A similar transformation took place in Riel’s after-school research on learning disabled children. It began as an extension of the cooking club research conducted at Rockefeller and ended up in the design of new instructional practices implemented in the after school hours. Centrally, the researchers also became the conductors of instruction in this research.
The same is true of Lab members who conducted the earliest research on the use of computers in classrooms. The focus of all of this research was on creating new cultural practices in which the social structuring of the activity using the special mediational capacities of computers could promote learning. The researcher often played the role of “teacher’s aide” in this research, present to support the teacher in adopting computer use in the classroom. But in supporting the teacher, we also saw the researchers taking on the de facto role of teacher insofar as they both designed and implemented cultural practice/activity-centered uses of computers as sources of data. To an increasing extent, strong distinctions between experimenter and subject, or objective/distant analyst versus co-constructor, were problematized and reflected upon.
All of these changes in patterns of interacting with the “subjects” of our research markedly transformed our attitude toward the children with whom we interacted and toward the social structuring that served as the “common context” for teaching and learning in activities that Lab members designed. It also reoriented our thinking about developmental and instructional theories more generally.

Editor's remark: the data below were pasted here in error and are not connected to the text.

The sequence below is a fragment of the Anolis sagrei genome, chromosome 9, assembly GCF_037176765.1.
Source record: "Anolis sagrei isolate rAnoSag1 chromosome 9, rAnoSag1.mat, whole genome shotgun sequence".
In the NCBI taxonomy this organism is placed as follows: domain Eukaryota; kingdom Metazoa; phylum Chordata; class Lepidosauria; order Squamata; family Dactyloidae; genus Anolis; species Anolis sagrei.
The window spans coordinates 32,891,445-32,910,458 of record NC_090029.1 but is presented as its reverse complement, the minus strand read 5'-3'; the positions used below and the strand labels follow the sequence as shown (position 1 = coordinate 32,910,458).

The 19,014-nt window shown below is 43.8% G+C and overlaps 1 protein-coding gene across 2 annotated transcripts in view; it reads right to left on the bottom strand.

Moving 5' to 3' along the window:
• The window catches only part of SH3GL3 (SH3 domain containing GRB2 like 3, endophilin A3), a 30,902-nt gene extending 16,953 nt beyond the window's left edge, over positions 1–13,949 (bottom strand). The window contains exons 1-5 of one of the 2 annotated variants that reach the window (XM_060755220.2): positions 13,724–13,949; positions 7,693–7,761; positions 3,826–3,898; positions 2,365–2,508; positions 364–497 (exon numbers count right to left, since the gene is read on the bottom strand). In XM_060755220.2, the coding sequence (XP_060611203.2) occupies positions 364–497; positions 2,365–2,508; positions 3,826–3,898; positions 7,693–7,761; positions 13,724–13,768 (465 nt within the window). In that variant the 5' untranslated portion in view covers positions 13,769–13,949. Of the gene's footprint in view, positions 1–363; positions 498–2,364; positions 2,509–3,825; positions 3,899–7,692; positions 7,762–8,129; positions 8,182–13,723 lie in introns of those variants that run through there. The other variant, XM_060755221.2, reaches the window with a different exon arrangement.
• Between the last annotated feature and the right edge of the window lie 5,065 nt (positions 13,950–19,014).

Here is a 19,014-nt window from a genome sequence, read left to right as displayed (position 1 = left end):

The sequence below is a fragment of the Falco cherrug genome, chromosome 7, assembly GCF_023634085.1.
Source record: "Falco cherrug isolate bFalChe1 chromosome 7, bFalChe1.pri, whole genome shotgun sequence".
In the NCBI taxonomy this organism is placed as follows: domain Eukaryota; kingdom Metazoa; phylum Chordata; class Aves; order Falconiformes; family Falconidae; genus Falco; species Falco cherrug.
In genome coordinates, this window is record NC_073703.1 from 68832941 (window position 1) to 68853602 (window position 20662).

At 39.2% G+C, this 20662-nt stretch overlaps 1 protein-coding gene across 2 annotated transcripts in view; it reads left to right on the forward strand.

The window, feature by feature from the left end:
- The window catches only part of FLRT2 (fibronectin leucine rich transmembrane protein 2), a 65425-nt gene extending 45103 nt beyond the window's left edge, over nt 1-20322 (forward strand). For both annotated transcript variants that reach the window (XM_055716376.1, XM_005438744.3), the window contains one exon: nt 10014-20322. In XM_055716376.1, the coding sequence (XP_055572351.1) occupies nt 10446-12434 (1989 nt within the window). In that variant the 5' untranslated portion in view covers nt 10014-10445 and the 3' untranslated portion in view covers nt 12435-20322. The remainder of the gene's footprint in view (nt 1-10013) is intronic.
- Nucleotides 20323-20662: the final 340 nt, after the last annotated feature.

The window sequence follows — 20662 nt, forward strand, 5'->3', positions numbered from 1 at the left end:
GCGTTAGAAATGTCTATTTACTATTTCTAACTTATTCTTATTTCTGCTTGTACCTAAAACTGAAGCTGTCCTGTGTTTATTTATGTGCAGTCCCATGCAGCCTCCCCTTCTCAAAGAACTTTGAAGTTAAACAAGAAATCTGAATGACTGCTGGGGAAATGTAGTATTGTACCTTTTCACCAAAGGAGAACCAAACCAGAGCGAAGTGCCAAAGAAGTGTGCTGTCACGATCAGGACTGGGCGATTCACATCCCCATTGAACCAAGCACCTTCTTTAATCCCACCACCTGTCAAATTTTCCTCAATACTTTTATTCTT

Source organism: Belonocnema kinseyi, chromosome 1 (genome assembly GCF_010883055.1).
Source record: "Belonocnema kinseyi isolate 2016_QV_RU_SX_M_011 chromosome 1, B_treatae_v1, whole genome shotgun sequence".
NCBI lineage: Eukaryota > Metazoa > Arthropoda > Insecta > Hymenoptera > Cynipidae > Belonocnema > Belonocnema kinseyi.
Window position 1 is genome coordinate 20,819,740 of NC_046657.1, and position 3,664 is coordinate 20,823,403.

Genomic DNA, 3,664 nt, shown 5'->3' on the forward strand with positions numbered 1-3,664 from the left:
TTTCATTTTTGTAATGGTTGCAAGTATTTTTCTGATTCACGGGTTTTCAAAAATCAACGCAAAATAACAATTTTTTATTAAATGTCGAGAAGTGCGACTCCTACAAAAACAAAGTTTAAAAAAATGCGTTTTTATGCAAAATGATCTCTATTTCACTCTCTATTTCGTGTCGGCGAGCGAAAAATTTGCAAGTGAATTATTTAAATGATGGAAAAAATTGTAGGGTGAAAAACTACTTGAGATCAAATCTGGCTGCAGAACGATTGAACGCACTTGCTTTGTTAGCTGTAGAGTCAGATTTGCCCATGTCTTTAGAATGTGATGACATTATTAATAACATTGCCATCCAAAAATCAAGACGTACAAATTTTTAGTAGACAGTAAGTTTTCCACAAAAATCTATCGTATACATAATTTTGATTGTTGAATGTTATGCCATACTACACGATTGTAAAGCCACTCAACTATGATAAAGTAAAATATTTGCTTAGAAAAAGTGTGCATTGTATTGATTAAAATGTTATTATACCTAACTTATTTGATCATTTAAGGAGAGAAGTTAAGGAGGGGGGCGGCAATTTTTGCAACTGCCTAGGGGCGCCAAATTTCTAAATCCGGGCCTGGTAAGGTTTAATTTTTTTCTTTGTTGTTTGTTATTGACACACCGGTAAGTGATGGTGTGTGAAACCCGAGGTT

Context and Development
During the Rockefeller era, when we were conducting the Vai and Yucatecan research that deeply involved us in debates about cross cultural psychological research, it is not unfair to label the Lab’s position as “anti-developmental.” For example, Cole and Scribner wrote a paper on the hazards of applying developmental theories cross culturally on methodological grounds, but with a distinct bite to them. On methodological grounds, Cole and Scribner (1977) wrote:
“…we have been led to conclude that we simply cannot assess the general significance of a great deal of cross-cultural research that is nominally in the developmental mode. The problem is that deprived of the consistencies in performance across tasks, psychological functions, and behavioral domains which carry the interpretive power of the theory, we do not know how to generalize beyond the performances reported in individual studies … if we are correct in our analysis, there should be an explicit admission on the part of cross-cultural psychologists that their data are silent with respect to the developmental status of various Third World peoples. The ascription of childlike status to adults is too serious a conclusion to rest upon the evidence at hand” (p. 372).
Once we began to involve ourselves directly in instruction, we could not ignore chronologically related developmental differences. This circumstance further motivated us to deepen our knowledge of Vygotsky, Luria, and Leontiev, along with contemporary Western developmental research.
Addressing the Issue of Context-specificity